One scenario for how a LAN is set up would be like this:  There
are 20 IBM PS/2 Model 25's with Dual 720k drives, 640k of memory,
and no hard drive hooked up to an IBM PS/2 Model 80 w/ 20 megs of
memory, a 330 meg hard drive, and a 1.44 meg and 1.2 meg drive. 
In this case, the Model 80 would be the server.  Each terminal
would have to have a boot disk for the network.  (An alternate
situation would be if the computers had BOOT PROMS which redirect
local drive activity to allow the terminals to boot from the
server's hard drive) If you just put a dos disk in a terminal and
turned it on, you could use the full 640k of memory, and both
drives for whatever you wanted.  However, if you put in a network
boot disk, (or ran the network set-up and login programs from any
disk) you would then be connected or logged in to the network. 
At this point, you could access any program on the server's hard
drive (basically giving the 20 non-hard drive machines a 330 meg
drive to share).  There only needs to be one copy of each program
that will be run, no matter how many people are using it. 
(Assuming of course that the program is network compatible, some
programs such as perhaps a BBS program, or something using
communication interrupts, or with files constantly open, etc. may
not function with a network at all, or crash the terminal or the
whole network.)  There are however special programs installed on
the network to allow different terminals to share files and so
on.  Data files can be saved on the server's hard drive, or on
the local disk drives.

One function of the network software is to capture all DOS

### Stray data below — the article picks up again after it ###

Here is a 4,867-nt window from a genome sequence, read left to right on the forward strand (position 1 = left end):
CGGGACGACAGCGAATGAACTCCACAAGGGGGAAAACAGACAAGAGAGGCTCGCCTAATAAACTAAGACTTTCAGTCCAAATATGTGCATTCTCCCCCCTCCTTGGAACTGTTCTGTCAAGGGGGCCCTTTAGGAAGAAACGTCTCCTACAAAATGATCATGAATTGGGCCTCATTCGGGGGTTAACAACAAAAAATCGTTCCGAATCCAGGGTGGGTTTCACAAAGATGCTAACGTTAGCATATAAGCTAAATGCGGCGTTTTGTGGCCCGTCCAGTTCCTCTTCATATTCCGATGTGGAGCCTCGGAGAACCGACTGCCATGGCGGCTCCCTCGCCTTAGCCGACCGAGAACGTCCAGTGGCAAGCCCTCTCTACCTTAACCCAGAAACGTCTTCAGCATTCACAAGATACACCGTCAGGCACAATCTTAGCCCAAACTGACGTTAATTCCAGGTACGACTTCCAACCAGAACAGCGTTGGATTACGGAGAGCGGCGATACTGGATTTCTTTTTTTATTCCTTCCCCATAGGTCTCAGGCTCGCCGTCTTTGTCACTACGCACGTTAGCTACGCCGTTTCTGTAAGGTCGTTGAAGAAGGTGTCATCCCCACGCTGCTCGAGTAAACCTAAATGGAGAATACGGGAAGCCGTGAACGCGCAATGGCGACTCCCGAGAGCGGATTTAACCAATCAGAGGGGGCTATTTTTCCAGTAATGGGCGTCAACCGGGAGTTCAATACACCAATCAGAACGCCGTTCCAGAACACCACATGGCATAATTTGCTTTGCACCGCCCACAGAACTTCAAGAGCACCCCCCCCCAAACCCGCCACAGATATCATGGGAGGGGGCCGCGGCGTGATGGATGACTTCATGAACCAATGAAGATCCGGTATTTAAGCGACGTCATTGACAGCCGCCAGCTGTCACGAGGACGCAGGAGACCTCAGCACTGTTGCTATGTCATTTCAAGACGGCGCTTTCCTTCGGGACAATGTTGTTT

interrupts (int 21 for MS/PC-DOS) and decide what to do with
them- either pass them on to DOS, or handle it itself.

::: the Basics of a Novell Network, and logging in :::

Novell Netware (tm) is one of the most common pieces of network
software availible for IBM MS/PC-DOS networks.

Basically, novell works like this:  either on the boot disk, or
if the computer has boot proms, on the hard drive, in the
AUTOEXEC.BAT you'll find a setup somewhat like this: (comments
will be preceded by semicolons (;))

prompt $p$g       ;changes prompt to include path
mouse             ;load mouse driver
;and other such stuff in the very beginning
IPX /options      ;prepares the computer for the network
NET3              ;loads network
login 4           ;automatically logs in as computer #4
menu net          ;loads the nifty menu

Not all computers will have all of these things, there may not be
mouse drivers, there may be extra things (initialize plotters,
etc, etc) anyway, they should have IPX and NET3, and PROBABLY
login xxx.

The way the login program works is thus;  Running LOGIN with no
options will get you a prompt of "Username:" then, after entering
a valid username, "Password: " (prompts may be different..)  if
you don't enter a valid username, it'll let you know.  If you
enter LOGIN with one option, it will try to process that as a
username, and if it's valid you'll recieve just the "Password: "
prompt.  If you enter two parameters, it will process the first
as the username, and the second as the password.  If there isn't
a login xxx type of command, there should be just a LOGIN command
which will prompt you for username and password.

If the network prompts you for a username and password, you're
stuck, you have to do some hacking to get in.  This file mainly
covers what to do once you're on, but see the section later on
getting in.

The line "menu net" will execute the network's MENU function with
the menu defined as NET.  On my school's network this has
selections such as Word Perfect, a typing tutor, etc.   If there
is another command here, it will run that program.   If there is
no command here you are simply in DOS.  If you are on the MENU
NET, or any other MENU  command, then simply hit the
escape  key and answer yes, then press return and you are in
DOS.  I believe it is possible to have set up the network to